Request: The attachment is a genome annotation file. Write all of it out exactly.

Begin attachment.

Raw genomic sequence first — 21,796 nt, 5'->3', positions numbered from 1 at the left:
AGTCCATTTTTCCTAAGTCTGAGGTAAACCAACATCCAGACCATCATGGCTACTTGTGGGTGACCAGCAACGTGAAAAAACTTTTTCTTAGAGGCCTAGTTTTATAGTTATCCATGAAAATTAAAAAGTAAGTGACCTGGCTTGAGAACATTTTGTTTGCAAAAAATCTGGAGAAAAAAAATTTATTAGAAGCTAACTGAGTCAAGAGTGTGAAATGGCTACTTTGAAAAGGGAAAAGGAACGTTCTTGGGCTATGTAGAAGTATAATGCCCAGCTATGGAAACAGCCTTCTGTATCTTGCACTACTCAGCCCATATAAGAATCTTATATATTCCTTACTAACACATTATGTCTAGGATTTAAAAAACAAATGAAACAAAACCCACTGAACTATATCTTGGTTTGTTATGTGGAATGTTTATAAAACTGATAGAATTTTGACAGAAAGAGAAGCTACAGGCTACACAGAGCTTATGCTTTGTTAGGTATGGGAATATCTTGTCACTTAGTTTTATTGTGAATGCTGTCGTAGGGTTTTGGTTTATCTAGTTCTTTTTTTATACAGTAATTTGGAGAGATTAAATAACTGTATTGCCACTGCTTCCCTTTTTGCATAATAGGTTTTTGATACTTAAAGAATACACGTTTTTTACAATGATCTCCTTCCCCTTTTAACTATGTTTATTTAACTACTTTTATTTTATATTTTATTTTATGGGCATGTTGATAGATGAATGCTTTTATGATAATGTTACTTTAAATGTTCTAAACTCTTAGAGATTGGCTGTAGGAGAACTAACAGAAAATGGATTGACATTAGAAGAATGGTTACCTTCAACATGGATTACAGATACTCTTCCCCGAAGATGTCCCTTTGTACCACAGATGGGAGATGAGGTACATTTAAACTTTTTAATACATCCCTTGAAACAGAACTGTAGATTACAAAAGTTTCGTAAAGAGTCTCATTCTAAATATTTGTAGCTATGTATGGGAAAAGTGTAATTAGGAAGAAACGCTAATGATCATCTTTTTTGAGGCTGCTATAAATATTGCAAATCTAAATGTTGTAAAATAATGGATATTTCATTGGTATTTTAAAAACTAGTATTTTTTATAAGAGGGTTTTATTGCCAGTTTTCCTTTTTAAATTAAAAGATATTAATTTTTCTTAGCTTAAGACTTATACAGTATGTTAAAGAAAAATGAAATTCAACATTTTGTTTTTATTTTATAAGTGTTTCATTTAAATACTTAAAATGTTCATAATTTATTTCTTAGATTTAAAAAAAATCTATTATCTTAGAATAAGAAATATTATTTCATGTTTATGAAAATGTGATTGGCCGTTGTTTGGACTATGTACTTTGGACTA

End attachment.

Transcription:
Raw genomic sequence first — 21,796 nt, 5'->3', positions numbered from 1 at the left:
AGTCCATTTTTCCTAAGTCTGAGGTAAACCAACATCCAGACCATCATGGCTACTTGTGGGTGACCAGCAACGTGAAAAAACTTTTTCTTAGAGGCCTAGTTTTATAGTTATCCATGAAAATTAAAAAGTAAGTGACCTGGCTTGAGAACATTTTGTTTGCAAAAAATCTGGAGAAAAAAAATTTATTAGAAGCTAACTGAGTCAAGAGTGTGAAATGGCTACTTTGAAAAGGGAAAAGGAACGTTCTTGGGCTATGTAGAAGTATAATGCCCAGCTATGGAAACAGCCTTCTGTATCTTGCACTACTCAGCCCATATAAGAATCTTATATATTCCTTACTAACACATTATGTCTAGGATTTAAAAAACAAATGAAACAAAACCCACTGAACTATATCTTGGTTTGTTATGTGGAATGTTTATAAAACTGATAGAATTTTGACAGAAAGAGAAGCTACAGGCTACACAGAGCTTATGCTTTGTTAGGTATGGGAATATCTTGTCACTTAGTTTTATTGTGAATGCTGTCGTAGGGTTTTGGTTTATCTAGTTCTTTTTTTATACAGTAATTTGGAGAGATTAAATAACTGTATTGCCACTGCTTCCCTTTTTGCATAATAGGTTTTTGATACTTAAAGAATACACGTTTTTTACAATGATCTCCTTCCCCTTTTAACTATGTTTATTTAACTACTTTTATTTTATATTTTATTTTATGGGCATGTTGATAGATGAATGCTTTTATGATAATGTTACTTTAAATGTTCTAAACTCTTAGAGATTGGCTGTAGGAGAACTAACAGAAAATGGATTGACATTAGAAGAATGGTTACCTTCAACATGGATTACAGATACTCTTCCCCGAAGATGTCCCTTTGTACCACAGATGGGAGATGAGGTACATTTAAACTTTTTAATACATCCCTTGAAACAGAACTGTAGATTACAAAAGTTTCGTAAAGAGTCTCATTCTAAATATTTGTAGCTATGTATGGGAAAAGTGTAATTAGGAAGAAACGCTAATGATCATCTTTTTTGAGGCTGCTATAAATATTGCAAATCTAAATGTTGTAAAATAATGGATATTTCATTGGTATTTTAAAAACTAGTATTTTTTATAAGAGGGTTTTATTGCCAGTTTTCCTTTTTAAATTAAAAGATATTAATTTTTCTTAGCTTAAGACTTATACAGTATGTTAAAGAAAAATGAAATTCAACATTTTGTTTTTATTTTATAAGTGTTTCATTTAAATACTTAAAATGTTCATAATTTATTTCTTAGATTTAAAAAAAATCTATTATCTTAGAATAAGAAATATTATTTCATGTTTATGAAAATGTGATTGGCCGTTGTTTGGACTATGTACTTTGGACTA